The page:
Usually, there’s a big difference between the behavior of a puppy and that of an adult dog. Puppies will run toward you and jump on you, nip at your heels and just generally make nuisances of themselves – cute little nuisances! Adult dogs, if not properly trained, might do the same but without quite so much enthusiasm. In adult dogs, destructive behavior like chewing your shoes or getting into garbage will usually subside a bit. In other words, adult dogs are a bit more restrained than puppies. If your puppy becomes less destructive and exuberant, chances are that he’s growing up emotionally.
So when are dogs full grown? Did Purina get it right?
Not really. They just had a really cute ad campaign going on. Sexual maturity, physical maturity, and emotional maturity are very different things and how long it takes can vary a great deal among different breeds. With that in mind, let’s talk about different breeds, different sizes, and what they need to become strong, healthy adult dogs.Dogs Full GrownNot really. They just had a really cute ad campaign going on. Sexual maturity, physical maturity, and emotional maturity are very different things and how long it takes can vary a great deal among different breeds. With that in mind, let’s talk about different breeds, different sizes, and what they need to become strong, healthy adult dogs.
Small-medium dog breeds
These pups tend to reach their full-sized framework between six and eight months old, and they’ll typically fill out to their full weight by 12 months old.
Popular Small Breeds
Among the most popular small breeds are Chihuahuas, Miniature Dachshunds, Pugs, Jack Russell Terriers, Boston Terriers, Shih Tzus, and Toy Poodles.
These little guys are typically considered to be fully mature at a year.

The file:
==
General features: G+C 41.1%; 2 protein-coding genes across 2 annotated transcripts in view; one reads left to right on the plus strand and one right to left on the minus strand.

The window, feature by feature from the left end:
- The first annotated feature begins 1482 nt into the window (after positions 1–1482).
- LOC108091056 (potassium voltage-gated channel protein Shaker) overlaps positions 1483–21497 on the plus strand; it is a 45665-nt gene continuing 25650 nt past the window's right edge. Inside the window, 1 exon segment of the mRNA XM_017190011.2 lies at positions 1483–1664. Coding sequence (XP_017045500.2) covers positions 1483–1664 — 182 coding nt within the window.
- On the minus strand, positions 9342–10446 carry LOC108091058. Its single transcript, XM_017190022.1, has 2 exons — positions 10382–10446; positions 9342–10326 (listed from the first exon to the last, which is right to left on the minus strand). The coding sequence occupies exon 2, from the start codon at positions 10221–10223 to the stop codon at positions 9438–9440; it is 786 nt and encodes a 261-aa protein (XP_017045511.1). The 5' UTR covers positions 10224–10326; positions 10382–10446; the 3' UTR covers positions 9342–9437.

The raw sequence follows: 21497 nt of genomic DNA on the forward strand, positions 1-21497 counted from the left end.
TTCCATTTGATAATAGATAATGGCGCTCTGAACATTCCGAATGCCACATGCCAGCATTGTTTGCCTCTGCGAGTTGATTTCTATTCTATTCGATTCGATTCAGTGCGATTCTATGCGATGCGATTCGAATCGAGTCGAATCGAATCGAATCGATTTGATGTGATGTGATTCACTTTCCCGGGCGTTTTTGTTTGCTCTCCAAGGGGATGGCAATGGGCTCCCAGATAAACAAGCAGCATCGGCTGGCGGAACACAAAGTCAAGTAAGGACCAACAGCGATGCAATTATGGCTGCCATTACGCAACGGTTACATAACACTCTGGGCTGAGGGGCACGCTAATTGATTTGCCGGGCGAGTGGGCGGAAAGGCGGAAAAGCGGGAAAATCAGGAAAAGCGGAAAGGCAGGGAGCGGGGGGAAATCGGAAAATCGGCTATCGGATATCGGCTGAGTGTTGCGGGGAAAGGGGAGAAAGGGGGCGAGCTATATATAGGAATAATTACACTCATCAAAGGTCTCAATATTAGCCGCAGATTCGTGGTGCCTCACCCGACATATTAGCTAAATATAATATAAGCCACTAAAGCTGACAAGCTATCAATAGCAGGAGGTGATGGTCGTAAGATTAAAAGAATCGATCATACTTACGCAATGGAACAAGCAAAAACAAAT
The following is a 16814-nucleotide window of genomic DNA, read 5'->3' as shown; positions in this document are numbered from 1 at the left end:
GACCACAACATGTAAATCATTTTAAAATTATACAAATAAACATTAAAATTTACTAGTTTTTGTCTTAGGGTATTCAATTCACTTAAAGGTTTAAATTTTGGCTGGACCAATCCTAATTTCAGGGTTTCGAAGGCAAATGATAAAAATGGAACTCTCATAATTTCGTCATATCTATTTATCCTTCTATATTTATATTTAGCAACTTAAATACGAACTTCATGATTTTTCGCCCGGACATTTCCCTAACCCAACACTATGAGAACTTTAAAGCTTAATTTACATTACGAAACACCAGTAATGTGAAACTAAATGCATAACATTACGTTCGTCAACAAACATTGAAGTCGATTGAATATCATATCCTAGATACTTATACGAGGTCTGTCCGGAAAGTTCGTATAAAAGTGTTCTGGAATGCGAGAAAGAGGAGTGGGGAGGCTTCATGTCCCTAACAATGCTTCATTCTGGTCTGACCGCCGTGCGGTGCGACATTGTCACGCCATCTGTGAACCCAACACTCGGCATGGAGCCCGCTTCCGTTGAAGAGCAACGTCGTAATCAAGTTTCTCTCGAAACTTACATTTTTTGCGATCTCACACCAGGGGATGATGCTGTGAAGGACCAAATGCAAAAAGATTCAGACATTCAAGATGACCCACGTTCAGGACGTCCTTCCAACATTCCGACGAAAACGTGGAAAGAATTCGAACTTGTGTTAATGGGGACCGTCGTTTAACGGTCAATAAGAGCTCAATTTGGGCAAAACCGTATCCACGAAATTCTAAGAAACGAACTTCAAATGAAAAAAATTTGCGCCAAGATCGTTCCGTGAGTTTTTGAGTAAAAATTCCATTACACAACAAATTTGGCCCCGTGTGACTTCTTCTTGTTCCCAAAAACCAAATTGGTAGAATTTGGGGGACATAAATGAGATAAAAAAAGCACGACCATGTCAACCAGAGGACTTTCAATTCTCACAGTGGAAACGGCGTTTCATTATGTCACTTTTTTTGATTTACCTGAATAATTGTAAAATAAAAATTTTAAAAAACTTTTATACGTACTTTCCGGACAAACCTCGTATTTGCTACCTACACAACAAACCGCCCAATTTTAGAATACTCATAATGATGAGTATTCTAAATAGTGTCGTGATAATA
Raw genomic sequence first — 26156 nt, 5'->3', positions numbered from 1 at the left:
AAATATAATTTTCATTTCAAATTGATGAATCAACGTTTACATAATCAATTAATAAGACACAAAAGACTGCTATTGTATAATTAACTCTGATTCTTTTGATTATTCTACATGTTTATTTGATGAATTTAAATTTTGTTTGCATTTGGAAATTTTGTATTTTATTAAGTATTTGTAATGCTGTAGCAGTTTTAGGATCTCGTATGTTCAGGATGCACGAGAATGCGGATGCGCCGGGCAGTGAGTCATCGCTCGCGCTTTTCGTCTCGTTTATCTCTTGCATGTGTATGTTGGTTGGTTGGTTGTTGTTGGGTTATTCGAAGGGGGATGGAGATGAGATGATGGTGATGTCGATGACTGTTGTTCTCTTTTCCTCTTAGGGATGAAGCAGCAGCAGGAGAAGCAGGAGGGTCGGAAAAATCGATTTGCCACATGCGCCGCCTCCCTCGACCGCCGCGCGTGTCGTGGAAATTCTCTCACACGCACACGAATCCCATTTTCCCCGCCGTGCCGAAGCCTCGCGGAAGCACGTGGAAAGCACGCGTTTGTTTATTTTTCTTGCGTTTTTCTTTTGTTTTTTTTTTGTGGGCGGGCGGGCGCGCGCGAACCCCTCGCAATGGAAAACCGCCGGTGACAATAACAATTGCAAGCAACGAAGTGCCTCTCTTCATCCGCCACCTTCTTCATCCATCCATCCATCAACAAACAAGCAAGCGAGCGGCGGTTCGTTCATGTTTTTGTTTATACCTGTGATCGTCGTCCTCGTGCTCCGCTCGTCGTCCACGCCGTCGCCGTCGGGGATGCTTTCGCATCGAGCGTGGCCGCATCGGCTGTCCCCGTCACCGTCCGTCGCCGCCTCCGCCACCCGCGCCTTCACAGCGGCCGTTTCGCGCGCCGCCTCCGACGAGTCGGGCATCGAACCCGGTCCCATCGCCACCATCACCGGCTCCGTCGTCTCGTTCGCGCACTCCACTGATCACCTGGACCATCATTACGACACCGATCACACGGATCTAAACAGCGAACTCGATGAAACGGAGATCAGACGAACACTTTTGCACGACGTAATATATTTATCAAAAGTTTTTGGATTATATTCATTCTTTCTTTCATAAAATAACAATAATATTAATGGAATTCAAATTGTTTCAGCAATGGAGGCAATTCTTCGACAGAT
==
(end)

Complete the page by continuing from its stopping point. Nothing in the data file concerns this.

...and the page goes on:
They might reach their full height at as little as six months, but continue to put on weight. These dogs could weigh as little as 6 pounds (I’m not including teacup dogs here) and will never reach more than 30 pounds.
Type of Food
Choose quality dog food specifically formulated for small breeds.
Medium-large dog breeds
These dogs usually achieve their full growth at about a year and a half.
Popular Medium-large Breeds
Popular breeds include the American Staffordshire Terrier, Standard Poodle, Airedale Terrier, Labrador Retriever, and Golden Retriever.
These dogs will achieve their full height at about a year but will continue to “bulk out” until they’re a year and a half old.
Type of Food
Oddly enough, most medium-to-large dog breeds tend to be pretty active, so it’s best to offer dog food formulated for high-energy dogs. If in doubt, ask your veterinarian for food recommendations.
Giant dog breeds
Giant breeds can take a long time to achieve their full growth.
Popular Giant Dog Breeds
The giant breeds include English Mastiffs, Bull Mastiffs, Newfoundlands, Saint Bernards, and Great Pyrenees.
Very large dogs will typically reach their full height by the time they’re a year and a half old but will take up to three years to attain their full weight and bulk.
A giant breed can grow to be more than 200 pounds. The biggest dog ever recorded was an English Mastiff named Zorba, who weighed an incredible 315 pounds!
Type of Food
Giant breeds should be fed dog food that is specifically formulated for very large dogs.
Can you tell how big a puppy will get?
If your puppy is purebred, you can probably hazard a pretty good guess. For example, a Beagle will usually weigh about 15 pounds, and never more than 30. A Rottweiler will seldom weigh less than 85 pounds, and never more than 140. If you’re dealing with a hybrid or a mutt, though, you may not be able to know what you’re getting until your dog is fully mature.